CELSIUS Site Rotterdam
The city of Rotterdam participated in the CELSIUS project with a focus on two interventions: development of an energy system in the vertical city of De Rotterdam and the creation of a heat hub aiming to increase the effectiveness of the waste heat transportation network.
De Rotterdam is a 160 000 m2 mixed-use building with housing, commercial and recreational functions. The implemented measures as part of the CELSIUS project include a high-temperature hot water heat distribution system, which supplies water to the residential and hotel sections, and a low-temperature heating system, which allows for heat to be supplied to the offices, commercial premises and shops. Cooling is centrally generated through three water-cooled compression chillers connected to the New Meuse River by a cold-water inlet. The apartments in the building have comfortable floor heating and cooling, while the renewable energy saves space because there are no radiators and boilers, and air conditioning is unnecessary. Also, the building re-uses the heat recovered from exhaust air from the ventilation systems. Part of the electricity and heat demand is produced in a biomass-fired CHP, which is integrated in the building.
The heat hub is a physical structure placed at a strategic location near the waste heat transportation infrastructure and the district heating system in Rotterdam. It focuses on increasing the effectiveness of the waste heat transportation network of Warmtebedrijf Rotterdam with buffering, heat balancing, smart ICT and forecasting. It allows for an increase in total heat delivery of the waste heat network without any additional investments in a new transport infrastructure or by means of additional heat sources.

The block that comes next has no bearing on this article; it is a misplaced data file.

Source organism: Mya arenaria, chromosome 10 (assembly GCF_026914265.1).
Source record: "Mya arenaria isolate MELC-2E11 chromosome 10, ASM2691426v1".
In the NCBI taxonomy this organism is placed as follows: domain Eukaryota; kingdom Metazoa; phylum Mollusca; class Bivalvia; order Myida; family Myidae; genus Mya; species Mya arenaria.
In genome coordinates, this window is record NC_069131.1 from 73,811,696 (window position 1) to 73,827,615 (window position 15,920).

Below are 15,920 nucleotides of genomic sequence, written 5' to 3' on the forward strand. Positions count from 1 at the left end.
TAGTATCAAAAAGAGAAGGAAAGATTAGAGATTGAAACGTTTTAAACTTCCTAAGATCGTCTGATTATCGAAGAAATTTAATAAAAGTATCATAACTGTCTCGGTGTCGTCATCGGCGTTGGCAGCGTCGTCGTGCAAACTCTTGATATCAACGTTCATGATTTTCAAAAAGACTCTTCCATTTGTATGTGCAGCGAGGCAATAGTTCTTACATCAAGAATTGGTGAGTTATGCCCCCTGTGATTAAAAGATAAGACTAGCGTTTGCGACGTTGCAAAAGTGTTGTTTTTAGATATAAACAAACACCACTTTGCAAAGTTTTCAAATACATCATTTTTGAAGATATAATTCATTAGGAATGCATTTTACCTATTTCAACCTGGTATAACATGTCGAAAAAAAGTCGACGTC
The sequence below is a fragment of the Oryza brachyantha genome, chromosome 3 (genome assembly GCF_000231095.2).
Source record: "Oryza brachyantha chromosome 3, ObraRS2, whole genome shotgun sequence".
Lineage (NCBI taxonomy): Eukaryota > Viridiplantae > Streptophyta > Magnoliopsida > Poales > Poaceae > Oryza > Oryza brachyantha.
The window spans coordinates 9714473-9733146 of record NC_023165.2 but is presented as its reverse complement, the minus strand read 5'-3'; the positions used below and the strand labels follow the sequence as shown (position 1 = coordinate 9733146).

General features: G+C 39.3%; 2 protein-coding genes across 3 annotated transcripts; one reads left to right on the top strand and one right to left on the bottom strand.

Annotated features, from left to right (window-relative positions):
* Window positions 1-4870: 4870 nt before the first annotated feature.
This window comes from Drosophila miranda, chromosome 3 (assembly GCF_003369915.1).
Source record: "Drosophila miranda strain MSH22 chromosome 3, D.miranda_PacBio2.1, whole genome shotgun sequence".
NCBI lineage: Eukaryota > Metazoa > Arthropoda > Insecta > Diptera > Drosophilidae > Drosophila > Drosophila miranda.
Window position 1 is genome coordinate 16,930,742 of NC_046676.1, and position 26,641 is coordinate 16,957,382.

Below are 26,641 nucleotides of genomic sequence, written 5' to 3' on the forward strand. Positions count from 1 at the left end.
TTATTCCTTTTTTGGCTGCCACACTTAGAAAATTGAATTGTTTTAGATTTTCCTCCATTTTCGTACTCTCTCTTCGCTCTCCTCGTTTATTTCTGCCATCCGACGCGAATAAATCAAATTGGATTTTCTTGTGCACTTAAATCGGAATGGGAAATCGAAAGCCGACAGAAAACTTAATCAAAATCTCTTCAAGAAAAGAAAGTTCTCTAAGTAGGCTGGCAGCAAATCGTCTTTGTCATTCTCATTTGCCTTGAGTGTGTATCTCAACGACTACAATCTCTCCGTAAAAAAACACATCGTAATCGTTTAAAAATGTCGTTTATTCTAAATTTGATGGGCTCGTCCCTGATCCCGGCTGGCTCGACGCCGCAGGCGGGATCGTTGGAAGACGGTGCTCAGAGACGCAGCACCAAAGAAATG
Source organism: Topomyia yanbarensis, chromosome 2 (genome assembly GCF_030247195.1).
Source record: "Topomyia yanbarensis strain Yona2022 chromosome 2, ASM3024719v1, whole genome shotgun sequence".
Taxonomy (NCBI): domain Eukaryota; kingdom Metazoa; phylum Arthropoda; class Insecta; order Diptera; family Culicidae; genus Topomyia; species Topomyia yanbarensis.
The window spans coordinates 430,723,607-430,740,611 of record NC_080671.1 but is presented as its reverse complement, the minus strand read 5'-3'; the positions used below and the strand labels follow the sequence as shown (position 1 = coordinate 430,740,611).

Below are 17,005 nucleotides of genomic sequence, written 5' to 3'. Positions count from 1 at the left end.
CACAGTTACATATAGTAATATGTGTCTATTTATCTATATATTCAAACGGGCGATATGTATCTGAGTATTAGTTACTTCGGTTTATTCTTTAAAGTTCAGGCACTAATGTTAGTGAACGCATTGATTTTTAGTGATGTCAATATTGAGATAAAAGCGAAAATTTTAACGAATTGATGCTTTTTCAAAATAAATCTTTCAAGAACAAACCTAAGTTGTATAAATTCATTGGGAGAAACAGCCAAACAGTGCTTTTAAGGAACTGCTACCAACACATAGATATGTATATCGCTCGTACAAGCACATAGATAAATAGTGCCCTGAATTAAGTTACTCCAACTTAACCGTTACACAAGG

The heat buffer consists of a hot (approximately 98°C) and a relatively cold layer (approximately 60°C) and has a heat storage capacity of approximately 185 MWh at a temperature difference between the cold and hot layer of 30°C. The total amount of heating energy fed into the storage is 4000 MWh/yr, which reduces the use of primary energy to 3400 MWh per year and the CO2 emissions to 800 tonnes per year.
Regulatory & Administrative
Since the heat hub is in a district near the city centre, the municipality of Rotterdam prescribed some dos and don'ts for the heat hub. They didn’t allow the hub to be placed near the quayside, in order to leave open space for the construction of a future promenade. As a result, no fences were built to keep out nuisances and vandalism.
To prevent vandalism, the team put in place permanent night-time surveillance. If needed, there is a process for immediate reaction, such as cleaning off graffiti, for example.
*Information regarding the technical and financial performance will be available at a later stage.
The interventions in Rotterdam include:
Energy systems integration
- District heating
- The heat hub, operational since the last quarter of 2013, acts as a distribution station and connects the existing district heating systems in the south and north of Rotterdam.
- Large-scale storage
- Thermal storage
- The heat hub has a well-insulated buffering tank. The capacity of the buffer is 185 MWh and the discharge capacity is 30 MWth. By placing the tank in the middle of the distribution network, instead of at the traditional location in the vicinity of the production facilities, Warmtebedrijf Rotterdam increases the effectiveness of the buffering capacity because the buffered heat is closer to the end-consumer. There is also a positive effect on the local air quality because less gas-fired boilers are needed for peak load.
- Waste heat recovery
- Cogeneration (CHP)
- Demand response
- For better forecasting and heat balancing, a smart ICT system is under development. The system is a crucial element to further optimise heat sources, buffers, new connections and pumping stations in the waste heat transportation infrastructure of Warmtebedrijf Rotterdam and the entire district heating system.